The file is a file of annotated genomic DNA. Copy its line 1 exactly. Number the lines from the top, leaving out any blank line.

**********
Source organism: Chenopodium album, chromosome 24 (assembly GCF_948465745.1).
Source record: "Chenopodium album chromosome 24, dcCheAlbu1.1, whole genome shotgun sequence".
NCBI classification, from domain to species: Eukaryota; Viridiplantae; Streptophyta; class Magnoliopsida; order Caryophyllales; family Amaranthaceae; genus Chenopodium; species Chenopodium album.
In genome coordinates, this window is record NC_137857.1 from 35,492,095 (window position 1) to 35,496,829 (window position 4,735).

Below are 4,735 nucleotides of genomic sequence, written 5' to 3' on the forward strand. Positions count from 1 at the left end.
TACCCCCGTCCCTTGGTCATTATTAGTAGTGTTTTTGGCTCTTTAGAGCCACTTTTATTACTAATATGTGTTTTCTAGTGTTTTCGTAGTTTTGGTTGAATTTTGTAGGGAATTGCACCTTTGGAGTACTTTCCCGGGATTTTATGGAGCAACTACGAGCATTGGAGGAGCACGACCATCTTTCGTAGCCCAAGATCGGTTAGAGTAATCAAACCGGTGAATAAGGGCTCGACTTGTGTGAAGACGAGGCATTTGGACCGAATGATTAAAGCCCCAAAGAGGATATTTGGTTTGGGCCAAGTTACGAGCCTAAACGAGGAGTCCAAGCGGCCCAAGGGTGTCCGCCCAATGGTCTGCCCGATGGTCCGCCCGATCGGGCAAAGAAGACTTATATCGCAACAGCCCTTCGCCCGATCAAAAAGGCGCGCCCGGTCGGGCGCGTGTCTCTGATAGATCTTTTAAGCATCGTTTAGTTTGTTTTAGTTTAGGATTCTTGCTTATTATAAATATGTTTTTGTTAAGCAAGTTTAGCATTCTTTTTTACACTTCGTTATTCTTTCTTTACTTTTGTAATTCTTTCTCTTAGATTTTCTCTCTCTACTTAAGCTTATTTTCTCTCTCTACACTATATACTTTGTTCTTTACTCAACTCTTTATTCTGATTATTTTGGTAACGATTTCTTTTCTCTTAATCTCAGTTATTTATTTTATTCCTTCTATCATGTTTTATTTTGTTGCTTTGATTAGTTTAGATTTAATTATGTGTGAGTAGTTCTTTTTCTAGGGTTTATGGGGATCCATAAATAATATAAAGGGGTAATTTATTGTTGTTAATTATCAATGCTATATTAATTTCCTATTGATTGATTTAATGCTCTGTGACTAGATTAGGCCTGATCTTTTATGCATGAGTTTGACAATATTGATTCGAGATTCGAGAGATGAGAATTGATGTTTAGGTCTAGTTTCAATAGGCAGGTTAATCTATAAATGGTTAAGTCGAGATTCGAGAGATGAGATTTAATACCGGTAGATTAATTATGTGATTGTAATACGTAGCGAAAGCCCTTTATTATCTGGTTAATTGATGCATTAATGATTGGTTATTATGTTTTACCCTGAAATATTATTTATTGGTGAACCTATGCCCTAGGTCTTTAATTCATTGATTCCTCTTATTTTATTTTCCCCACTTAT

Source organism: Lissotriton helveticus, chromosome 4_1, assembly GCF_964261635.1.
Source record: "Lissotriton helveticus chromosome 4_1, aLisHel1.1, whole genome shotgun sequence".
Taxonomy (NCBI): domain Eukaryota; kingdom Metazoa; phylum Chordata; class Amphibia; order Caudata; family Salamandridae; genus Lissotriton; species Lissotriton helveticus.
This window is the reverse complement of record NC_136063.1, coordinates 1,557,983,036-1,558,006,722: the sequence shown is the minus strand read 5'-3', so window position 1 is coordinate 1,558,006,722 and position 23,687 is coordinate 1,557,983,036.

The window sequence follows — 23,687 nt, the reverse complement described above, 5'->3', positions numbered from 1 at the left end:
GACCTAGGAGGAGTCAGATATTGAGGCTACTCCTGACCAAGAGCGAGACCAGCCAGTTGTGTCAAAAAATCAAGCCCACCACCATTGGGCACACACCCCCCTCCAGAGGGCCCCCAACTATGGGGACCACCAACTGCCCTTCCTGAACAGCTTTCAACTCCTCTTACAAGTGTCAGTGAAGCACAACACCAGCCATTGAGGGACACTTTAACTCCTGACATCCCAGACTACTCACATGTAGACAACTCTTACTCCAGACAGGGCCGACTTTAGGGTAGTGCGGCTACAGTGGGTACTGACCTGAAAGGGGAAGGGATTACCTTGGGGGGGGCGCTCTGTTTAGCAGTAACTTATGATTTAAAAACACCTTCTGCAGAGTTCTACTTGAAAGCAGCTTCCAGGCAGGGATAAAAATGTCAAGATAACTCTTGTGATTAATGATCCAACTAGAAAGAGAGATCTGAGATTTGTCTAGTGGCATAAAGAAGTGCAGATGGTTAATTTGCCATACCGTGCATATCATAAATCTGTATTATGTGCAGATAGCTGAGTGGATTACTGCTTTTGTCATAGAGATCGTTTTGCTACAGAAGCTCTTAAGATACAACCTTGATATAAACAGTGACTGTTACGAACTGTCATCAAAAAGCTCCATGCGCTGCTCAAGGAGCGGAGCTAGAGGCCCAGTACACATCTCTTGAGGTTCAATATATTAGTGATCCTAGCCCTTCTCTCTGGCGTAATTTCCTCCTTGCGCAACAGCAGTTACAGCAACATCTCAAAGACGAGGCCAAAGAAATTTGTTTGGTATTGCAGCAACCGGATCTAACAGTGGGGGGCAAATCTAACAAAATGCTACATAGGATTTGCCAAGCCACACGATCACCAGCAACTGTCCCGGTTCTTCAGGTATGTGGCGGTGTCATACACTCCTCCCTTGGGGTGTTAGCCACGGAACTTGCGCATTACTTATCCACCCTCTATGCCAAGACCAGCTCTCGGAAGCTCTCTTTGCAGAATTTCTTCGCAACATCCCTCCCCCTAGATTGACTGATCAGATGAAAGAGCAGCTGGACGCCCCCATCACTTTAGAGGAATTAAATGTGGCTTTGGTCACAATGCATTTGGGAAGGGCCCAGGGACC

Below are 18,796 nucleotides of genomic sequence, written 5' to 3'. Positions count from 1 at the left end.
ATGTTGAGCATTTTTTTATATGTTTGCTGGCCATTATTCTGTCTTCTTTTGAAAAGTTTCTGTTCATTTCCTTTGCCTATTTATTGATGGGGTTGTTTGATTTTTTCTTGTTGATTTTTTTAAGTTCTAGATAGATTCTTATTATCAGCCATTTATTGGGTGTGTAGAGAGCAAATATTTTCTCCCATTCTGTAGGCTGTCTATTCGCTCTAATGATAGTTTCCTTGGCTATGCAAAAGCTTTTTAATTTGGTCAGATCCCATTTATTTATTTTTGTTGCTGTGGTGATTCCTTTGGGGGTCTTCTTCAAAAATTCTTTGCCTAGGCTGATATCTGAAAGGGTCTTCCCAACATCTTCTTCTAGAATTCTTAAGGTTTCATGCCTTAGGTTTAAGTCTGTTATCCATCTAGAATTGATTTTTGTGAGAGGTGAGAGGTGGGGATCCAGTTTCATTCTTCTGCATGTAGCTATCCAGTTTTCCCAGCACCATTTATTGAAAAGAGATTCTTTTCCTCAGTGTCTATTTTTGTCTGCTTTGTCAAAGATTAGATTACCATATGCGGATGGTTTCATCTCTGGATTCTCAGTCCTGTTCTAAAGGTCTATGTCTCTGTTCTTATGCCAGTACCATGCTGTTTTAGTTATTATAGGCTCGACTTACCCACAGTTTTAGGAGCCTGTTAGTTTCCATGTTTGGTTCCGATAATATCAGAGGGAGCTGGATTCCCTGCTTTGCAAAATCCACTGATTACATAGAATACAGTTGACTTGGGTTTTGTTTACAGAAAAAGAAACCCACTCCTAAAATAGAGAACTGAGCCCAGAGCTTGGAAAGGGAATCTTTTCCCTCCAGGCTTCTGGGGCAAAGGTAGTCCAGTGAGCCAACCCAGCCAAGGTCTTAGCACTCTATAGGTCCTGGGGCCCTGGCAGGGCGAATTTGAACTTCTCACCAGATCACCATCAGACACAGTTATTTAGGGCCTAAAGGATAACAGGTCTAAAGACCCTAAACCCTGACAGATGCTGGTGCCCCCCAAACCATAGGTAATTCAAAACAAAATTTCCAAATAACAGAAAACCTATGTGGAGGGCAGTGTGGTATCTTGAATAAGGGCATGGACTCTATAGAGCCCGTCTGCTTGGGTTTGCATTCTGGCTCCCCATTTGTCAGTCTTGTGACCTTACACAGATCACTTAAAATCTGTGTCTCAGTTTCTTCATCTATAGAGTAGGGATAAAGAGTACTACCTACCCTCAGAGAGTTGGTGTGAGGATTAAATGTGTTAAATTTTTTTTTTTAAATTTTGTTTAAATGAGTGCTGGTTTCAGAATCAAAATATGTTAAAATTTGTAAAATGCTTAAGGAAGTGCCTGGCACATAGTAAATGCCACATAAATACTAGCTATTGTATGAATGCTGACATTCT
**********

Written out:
Source organism: Chenopodium album, chromosome 24 (assembly GCF_948465745.1).